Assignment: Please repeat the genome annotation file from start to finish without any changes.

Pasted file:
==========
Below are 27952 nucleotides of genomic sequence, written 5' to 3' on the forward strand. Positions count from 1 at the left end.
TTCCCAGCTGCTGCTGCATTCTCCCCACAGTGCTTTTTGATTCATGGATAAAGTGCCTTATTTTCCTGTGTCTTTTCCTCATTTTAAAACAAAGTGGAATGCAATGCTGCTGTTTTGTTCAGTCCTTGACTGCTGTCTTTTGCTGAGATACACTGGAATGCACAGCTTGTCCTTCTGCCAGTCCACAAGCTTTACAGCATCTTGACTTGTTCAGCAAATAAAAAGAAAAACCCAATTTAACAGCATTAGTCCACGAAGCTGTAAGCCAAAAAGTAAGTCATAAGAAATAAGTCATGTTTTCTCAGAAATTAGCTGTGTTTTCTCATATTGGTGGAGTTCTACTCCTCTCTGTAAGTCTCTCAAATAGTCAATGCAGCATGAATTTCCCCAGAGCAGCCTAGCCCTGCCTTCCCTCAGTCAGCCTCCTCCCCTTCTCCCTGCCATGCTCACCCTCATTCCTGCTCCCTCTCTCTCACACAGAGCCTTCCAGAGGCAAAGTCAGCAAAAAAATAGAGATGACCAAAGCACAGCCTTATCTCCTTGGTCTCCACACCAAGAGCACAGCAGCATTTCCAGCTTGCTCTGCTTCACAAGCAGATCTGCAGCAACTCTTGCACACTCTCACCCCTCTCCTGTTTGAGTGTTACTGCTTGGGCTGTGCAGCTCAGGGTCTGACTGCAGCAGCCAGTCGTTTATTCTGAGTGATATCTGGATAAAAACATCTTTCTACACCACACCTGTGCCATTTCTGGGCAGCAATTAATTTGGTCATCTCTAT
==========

Below are 27952 nucleotides of genomic sequence, written 5' to 3' on the forward strand. Positions count from 1 at the left end.
TTCCCAGCTGCTGCTGCATTCTCCCCACAGTGCTTTTTGATTCATGGATAAAGTGCCTTATTTTCCTGTGTCTTTTCCTCATTTTAAAACAAAGTGGAATGCAATGCTGCTGTTTTGTTCAGTCCTTGACTGCTGTCTTTTGCTGAGATACACTGGAATGCACAGCTTGTCCTTCTGCCAGTCCACAAGCTTTACAGCATCTTGACTTGTTCAGCAAATAAAAAGAAAAACCCAATTTAACAGCATTAGTCCACGAAGCTGTAAGCCAAAAAGTAAGTCATAAGAAATAAGTCATGTTTTCTCAGAAATTAGCTGTGTTTTCTCATATTGGTGGAGTTCTACTCCTCTCTGTAAGTCTCTCAAATAGTCAATGCAGCATGAATTTCCCCAGAGCAGCCTAGCCCTGCCTTCCCTCAGTCAGCCTCCTCCCCTTCTCCCTGCCATGCTCACCCTCATTCCTGCTCCCTCTCTCTCACACAGAGCCTTCCAGAGGCAAAGTCAGCAAAAAAATAGAGATGACCAAAGCACAGCCTTATCTCCTTGGTCTCCACACCAAGAGCACAGCAGCATTTCCAGCTTGCTCTGCTTCACAAGCAGATCTGCAGCAACTCTTGCACACTCTCACCCCTCTCCTGTTTGAGTGTTACTGCTTGGGCTGTGCAGCTCAGGGTCTGACTGCAGCAGCCAGTCGTTTATTCTGAGTGATATCTGGATAAAAACATCTTTCTACACCACACCTGTGCCATTTCTGGGCAGCAATTAATTTGGTCATCTCTAT